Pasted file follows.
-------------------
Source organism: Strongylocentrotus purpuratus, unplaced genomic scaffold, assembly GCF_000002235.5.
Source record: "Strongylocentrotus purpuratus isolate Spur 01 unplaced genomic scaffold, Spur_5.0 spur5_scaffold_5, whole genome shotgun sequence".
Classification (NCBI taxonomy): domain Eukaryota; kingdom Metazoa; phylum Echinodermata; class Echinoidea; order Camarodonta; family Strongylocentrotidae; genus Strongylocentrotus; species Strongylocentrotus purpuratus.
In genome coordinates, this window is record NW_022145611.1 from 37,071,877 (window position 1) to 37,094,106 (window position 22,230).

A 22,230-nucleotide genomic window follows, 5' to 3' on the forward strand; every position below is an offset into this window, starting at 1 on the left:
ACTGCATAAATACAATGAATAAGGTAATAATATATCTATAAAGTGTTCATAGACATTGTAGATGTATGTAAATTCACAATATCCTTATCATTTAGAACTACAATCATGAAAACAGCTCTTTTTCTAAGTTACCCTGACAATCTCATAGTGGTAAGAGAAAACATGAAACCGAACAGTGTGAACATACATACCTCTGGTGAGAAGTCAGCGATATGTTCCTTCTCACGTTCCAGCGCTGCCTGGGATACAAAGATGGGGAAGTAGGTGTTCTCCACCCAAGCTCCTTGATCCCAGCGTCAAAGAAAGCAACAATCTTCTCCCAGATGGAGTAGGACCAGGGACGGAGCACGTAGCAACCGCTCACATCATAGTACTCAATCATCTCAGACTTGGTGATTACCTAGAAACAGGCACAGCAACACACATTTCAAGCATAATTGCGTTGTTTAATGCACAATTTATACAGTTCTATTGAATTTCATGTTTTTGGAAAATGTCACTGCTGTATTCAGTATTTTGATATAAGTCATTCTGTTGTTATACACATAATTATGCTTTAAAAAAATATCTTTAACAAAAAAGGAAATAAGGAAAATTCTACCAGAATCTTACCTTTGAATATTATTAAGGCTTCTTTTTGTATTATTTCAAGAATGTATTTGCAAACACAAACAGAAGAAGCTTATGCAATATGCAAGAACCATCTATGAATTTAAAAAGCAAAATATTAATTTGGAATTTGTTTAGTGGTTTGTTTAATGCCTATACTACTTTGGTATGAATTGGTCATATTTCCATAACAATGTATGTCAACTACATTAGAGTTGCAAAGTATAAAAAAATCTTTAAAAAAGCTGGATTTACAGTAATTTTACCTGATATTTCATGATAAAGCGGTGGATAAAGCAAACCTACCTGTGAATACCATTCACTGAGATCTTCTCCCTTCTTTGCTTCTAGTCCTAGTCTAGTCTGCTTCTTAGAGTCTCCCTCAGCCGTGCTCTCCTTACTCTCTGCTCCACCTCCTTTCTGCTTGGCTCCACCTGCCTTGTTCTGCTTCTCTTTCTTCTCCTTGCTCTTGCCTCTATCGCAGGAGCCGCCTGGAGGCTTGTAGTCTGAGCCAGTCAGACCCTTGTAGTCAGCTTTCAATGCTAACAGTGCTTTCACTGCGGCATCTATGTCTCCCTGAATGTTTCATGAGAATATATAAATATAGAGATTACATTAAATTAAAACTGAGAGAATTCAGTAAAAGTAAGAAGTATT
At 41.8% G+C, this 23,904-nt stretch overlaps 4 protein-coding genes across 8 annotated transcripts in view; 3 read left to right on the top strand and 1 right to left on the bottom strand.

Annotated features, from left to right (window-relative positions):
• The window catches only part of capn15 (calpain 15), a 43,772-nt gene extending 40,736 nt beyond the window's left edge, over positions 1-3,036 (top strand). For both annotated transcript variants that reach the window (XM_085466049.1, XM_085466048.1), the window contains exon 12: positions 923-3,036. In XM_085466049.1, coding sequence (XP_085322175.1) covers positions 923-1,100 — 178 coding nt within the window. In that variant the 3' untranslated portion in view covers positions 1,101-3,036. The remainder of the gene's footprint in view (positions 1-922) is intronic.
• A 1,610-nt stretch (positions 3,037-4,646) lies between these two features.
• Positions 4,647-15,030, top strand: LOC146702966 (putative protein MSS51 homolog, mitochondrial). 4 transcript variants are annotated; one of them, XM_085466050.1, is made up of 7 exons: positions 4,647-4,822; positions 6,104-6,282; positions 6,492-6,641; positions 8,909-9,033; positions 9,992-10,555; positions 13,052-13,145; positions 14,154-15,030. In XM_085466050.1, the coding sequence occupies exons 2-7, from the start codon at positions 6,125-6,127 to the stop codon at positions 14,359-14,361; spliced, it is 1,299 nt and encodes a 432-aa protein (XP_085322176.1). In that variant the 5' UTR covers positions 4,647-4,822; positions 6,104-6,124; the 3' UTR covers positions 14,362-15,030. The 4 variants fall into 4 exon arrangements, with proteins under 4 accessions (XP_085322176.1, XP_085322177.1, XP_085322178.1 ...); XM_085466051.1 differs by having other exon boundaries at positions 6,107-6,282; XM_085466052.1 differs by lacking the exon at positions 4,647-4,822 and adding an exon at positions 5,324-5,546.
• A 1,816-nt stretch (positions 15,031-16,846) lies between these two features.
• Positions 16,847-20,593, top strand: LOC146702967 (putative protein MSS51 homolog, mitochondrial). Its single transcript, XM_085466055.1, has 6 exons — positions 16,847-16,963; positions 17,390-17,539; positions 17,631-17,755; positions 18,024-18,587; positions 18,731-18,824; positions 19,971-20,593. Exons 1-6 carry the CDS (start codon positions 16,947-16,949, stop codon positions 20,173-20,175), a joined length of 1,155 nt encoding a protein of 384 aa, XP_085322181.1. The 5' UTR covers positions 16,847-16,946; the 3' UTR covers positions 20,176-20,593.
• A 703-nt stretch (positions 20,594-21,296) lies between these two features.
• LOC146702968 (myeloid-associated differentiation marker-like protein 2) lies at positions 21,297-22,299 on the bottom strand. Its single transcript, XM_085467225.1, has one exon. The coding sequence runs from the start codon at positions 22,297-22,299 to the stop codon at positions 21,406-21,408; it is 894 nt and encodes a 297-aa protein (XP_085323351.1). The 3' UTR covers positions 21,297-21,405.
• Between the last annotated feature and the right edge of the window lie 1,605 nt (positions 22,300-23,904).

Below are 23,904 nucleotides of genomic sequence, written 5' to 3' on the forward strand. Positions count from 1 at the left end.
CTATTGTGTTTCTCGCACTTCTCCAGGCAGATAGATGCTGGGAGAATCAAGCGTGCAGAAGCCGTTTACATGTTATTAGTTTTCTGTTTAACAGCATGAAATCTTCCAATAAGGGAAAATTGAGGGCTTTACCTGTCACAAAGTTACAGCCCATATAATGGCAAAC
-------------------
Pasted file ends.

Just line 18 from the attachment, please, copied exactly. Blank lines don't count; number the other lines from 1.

CTATTGTGTTTCTCGCACTTCTCCAGGCAGATAGATGCTGGGAGAATCAAGCGTGCAGAAGCCGTTTACATGTTATTAGTTTTCTGTTTAACAGCATGAAATCTTCCAATAAGGGAAAATTGAGGGCTTTACCTGTCACAAAGTTACAGCCCATATAATGGCAAAC